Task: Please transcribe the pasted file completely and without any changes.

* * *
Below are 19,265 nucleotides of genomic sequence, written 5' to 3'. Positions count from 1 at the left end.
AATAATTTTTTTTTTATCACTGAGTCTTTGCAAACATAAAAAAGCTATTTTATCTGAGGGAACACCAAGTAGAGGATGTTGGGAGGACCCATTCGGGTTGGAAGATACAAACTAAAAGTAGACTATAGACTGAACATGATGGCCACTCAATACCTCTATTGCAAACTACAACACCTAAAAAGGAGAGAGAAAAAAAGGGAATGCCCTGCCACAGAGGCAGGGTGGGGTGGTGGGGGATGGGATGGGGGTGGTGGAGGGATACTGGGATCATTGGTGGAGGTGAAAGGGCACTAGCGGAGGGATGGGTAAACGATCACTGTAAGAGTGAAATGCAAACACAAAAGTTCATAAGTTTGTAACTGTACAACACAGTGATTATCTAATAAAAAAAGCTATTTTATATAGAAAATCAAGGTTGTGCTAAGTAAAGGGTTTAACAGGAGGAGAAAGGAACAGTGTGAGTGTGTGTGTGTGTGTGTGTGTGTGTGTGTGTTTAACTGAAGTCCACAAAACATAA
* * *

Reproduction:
Below are 19,265 nucleotides of genomic sequence, written 5' to 3'. Positions count from 1 at the left end.
AATAATTTTTTTTTTATCACTGAGTCTTTGCAAACATAAAAAAGCTATTTTATCTGAGGGAACACCAAGTAGAGGATGTTGGGAGGACCCATTCGGGTTGGAAGATACAAACTAAAAGTAGACTATAGACTGAACATGATGGCCACTCAATACCTCTATTGCAAACTACAACACCTAAAAAGGAGAGAGAAAAAAAGGGAATGCCCTGCCACAGAGGCAGGGTGGGGTGGTGGGGGATGGGATGGGGGTGGTGGAGGGATACTGGGATCATTGGTGGAGGTGAAAGGGCACTAGCGGAGGGATGGGTAAACGATCACTGTAAGAGTGAAATGCAAACACAAAAGTTCATAAGTTTGTAACTGTACAACACAGTGATTATCTAATAAAAAAAGCTATTTTATATAGAAAATCAAGGTTGTGCTAAGTAAAGGGTTTAACAGGAGGAGAAAGGAACAGTGTGAGTGTGTGTGTGTGTGTGTGTGTGTGTGTGTGTTTAACTGAAGTCCACAAAACATAA